Smith’s second maxim is that “the tax which each individual is bound to pay ought to be certain and not arbitrary” and “clear and plain”–that is, transparent to everyone. Transparency would help prevent unscrupulous “tax gatherers” from undermining trust in the system. Today’s U.S. tax code falls far short of Smith’s “clear and plain” maxim. International economists view the creation of transparent rules for taxation as one of the most significant economic policy objectives for emerging economies.

The third maxim is convenience. “Every tax,” said Smith, “ought to be levied at the time, or in the manner, in which it is most convenient for the contributor to pay it.” Smith spoke of tax “simplification” in this context and said Britain’s duties on customs could benefit from “the same degree of simplicity, certainty, and precision, as those of [an] excise” on domestic consumption. U.S. taxes hardly meet this test. According to the IRS, taxpayers devoted 3.21 billion hours and $18.8 billion in 2000 complying with the federal income tax.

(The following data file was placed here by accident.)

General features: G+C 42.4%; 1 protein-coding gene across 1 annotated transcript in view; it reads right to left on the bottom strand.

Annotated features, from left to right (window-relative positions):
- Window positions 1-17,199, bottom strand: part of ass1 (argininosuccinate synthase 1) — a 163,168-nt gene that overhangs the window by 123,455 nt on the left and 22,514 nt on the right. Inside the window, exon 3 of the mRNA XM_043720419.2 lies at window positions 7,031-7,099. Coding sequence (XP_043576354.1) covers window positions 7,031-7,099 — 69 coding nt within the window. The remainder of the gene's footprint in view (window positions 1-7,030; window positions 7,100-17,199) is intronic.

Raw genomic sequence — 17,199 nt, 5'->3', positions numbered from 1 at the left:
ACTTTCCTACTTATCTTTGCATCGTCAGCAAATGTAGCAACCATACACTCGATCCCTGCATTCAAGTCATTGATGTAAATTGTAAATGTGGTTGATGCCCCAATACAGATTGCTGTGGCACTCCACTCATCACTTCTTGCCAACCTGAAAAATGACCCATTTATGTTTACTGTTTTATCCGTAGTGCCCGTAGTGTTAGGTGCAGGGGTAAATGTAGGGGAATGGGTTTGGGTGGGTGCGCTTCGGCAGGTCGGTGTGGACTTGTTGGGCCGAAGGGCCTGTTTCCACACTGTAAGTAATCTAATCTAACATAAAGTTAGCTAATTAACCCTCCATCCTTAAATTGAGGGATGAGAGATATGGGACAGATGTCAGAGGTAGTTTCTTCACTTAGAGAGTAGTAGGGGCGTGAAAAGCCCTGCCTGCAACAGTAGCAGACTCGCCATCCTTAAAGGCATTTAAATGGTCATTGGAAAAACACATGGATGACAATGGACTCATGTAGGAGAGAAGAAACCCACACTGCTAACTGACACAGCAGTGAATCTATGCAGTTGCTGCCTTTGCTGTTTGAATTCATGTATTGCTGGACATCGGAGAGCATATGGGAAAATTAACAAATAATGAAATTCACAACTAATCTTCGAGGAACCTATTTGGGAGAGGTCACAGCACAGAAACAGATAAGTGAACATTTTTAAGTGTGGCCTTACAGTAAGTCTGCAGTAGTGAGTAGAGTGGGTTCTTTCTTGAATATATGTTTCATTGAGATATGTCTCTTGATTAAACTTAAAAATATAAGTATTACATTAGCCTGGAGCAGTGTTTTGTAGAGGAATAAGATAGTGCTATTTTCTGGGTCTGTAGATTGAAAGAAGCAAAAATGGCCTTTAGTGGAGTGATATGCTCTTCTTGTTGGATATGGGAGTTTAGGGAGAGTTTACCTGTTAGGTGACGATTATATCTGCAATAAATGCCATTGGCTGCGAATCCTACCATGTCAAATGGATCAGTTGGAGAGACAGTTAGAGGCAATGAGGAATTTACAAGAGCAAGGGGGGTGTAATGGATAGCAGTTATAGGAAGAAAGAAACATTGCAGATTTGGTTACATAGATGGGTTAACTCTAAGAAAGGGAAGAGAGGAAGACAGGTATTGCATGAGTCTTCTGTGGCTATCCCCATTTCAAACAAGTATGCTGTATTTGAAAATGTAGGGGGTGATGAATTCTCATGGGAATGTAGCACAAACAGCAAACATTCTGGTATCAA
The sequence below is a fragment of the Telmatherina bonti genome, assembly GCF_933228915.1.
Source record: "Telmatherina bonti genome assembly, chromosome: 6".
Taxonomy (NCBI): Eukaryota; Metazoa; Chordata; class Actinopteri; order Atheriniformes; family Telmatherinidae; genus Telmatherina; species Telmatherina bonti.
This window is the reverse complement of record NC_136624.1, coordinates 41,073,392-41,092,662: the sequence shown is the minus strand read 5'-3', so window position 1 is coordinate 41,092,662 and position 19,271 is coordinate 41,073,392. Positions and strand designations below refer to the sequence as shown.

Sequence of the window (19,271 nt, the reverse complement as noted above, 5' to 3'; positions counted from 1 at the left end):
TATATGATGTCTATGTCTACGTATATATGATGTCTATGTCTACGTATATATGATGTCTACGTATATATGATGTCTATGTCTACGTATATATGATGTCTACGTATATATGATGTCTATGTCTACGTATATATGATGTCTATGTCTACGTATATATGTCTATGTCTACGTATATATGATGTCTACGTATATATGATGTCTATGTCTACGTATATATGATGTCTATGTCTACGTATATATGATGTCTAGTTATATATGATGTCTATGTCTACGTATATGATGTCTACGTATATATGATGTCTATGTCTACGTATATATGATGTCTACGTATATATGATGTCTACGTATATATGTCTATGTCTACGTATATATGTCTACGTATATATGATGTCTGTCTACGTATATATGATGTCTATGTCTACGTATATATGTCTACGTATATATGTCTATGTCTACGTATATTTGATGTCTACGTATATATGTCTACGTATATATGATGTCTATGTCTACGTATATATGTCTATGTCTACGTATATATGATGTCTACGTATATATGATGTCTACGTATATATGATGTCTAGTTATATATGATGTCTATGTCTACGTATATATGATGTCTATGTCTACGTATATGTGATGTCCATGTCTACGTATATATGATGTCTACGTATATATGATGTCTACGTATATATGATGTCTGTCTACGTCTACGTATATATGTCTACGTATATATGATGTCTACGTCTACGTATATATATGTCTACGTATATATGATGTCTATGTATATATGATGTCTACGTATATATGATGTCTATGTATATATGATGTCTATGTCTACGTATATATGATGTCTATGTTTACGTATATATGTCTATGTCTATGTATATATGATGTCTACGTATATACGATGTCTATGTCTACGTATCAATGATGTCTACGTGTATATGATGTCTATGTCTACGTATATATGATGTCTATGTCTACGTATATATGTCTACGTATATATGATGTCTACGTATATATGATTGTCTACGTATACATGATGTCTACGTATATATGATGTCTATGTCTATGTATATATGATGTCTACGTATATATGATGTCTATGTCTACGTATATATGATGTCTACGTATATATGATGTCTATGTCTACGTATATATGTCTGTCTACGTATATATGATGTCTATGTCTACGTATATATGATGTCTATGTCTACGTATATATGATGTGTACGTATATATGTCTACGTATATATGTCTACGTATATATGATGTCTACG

Smith’s fourth maxim is efficiency: “Every tax” should be devised so as “both to take out and keep out of the pockets of the people as little as possible over and above what it brings into the public treasury of a state.” This requires keeping administrative costs and economic distortions to a minimum. Economic distortions might “obstruct the industry” of business people and thereby prevent them from giving “employment to great multitudes” of people. The most efficient tax, according to Smith, would leave “the annual produce of the land and labor of society, the real wealth and revenue [of a nation] the same as before.”